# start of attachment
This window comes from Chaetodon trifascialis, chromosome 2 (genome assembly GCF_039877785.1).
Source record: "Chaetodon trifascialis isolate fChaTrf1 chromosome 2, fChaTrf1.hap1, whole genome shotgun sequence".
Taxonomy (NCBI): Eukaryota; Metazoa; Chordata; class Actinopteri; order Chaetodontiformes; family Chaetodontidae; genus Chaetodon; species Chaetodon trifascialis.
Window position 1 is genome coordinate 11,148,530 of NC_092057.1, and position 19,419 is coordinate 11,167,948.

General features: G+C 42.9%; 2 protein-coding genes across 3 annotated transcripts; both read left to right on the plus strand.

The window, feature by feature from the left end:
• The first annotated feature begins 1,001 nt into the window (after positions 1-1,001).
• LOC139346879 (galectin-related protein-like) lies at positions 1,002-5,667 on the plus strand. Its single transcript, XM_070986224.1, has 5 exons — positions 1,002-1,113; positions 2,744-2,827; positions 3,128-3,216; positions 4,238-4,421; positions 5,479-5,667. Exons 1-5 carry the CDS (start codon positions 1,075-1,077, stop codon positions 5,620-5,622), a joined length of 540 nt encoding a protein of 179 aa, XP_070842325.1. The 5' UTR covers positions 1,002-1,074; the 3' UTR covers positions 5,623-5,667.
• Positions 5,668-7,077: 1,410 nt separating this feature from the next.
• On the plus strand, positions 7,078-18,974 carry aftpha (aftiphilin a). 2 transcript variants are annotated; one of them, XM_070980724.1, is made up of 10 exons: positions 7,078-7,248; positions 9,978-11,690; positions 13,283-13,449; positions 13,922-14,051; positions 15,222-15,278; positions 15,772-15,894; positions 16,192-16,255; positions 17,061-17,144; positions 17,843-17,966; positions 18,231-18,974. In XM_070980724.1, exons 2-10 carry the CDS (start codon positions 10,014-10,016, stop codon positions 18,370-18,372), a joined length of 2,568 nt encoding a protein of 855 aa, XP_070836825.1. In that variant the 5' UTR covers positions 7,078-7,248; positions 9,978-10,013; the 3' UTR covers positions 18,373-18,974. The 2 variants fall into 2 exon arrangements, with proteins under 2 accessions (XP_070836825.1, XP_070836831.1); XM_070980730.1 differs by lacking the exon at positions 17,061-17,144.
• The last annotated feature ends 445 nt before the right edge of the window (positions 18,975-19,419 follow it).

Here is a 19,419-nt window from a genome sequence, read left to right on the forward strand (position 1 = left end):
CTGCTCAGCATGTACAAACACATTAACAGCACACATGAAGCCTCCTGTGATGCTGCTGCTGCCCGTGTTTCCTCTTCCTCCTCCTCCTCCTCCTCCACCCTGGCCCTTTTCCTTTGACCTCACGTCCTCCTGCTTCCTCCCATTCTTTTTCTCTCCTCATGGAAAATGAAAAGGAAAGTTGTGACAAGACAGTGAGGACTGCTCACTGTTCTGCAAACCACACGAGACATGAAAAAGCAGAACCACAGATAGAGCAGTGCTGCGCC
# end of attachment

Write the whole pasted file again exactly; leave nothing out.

This window comes from Chaetodon trifascialis, chromosome 2 (genome assembly GCF_039877785.1).
Source record: "Chaetodon trifascialis isolate fChaTrf1 chromosome 2, fChaTrf1.hap1, whole genome shotgun sequence".
Taxonomy (NCBI): Eukaryota; Metazoa; Chordata; class Actinopteri; order Chaetodontiformes; family Chaetodontidae; genus Chaetodon; species Chaetodon trifascialis.
Window position 1 is genome coordinate 11,148,530 of NC_092057.1, and position 19,419 is coordinate 11,167,948.

General features: G+C 42.9%; 2 protein-coding genes across 3 annotated transcripts; both read left to right on the plus strand.

The window, feature by feature from the left end:
• The first annotated feature begins 1,001 nt into the window (after positions 1-1,001).
• LOC139346879 (galectin-related protein-like) lies at positions 1,002-5,667 on the plus strand. Its single transcript, XM_070986224.1, has 5 exons — positions 1,002-1,113; positions 2,744-2,827; positions 3,128-3,216; positions 4,238-4,421; positions 5,479-5,667. Exons 1-5 carry the CDS (start codon positions 1,075-1,077, stop codon positions 5,620-5,622), a joined length of 540 nt encoding a protein of 179 aa, XP_070842325.1. The 5' UTR covers positions 1,002-1,074; the 3' UTR covers positions 5,623-5,667.
• Positions 5,668-7,077: 1,410 nt separating this feature from the next.
• On the plus strand, positions 7,078-18,974 carry aftpha (aftiphilin a). 2 transcript variants are annotated; one of them, XM_070980724.1, is made up of 10 exons: positions 7,078-7,248; positions 9,978-11,690; positions 13,283-13,449; positions 13,922-14,051; positions 15,222-15,278; positions 15,772-15,894; positions 16,192-16,255; positions 17,061-17,144; positions 17,843-17,966; positions 18,231-18,974. In XM_070980724.1, exons 2-10 carry the CDS (start codon positions 10,014-10,016, stop codon positions 18,370-18,372), a joined length of 2,568 nt encoding a protein of 855 aa, XP_070836825.1. In that variant the 5' UTR covers positions 7,078-7,248; positions 9,978-10,013; the 3' UTR covers positions 18,373-18,974. The 2 variants fall into 2 exon arrangements, with proteins under 2 accessions (XP_070836825.1, XP_070836831.1); XM_070980730.1 differs by lacking the exon at positions 17,061-17,144.
• The last annotated feature ends 445 nt before the right edge of the window (positions 18,975-19,419 follow it).

Here is a 19,419-nt window from a genome sequence, read left to right on the forward strand (position 1 = left end):
CTGCTCAGCATGTACAAACACATTAACAGCACACATGAAGCCTCCTGTGATGCTGCTGCTGCCCGTGTTTCCTCTTCCTCCTCCTCCTCCTCCTCCACCCTGGCCCTTTTCCTTTGACCTCACGTCCTCCTGCTTCCTCCCATTCTTTTTCTCTCCTCATGGAAAATGAAAAGGAAAGTTGTGACAAGACAGTGAGGACTGCTCACTGTTCTGCAAACCACACGAGACATGAAAAAGCAGAACCACAGATAGAGCAGTGCTGCGCC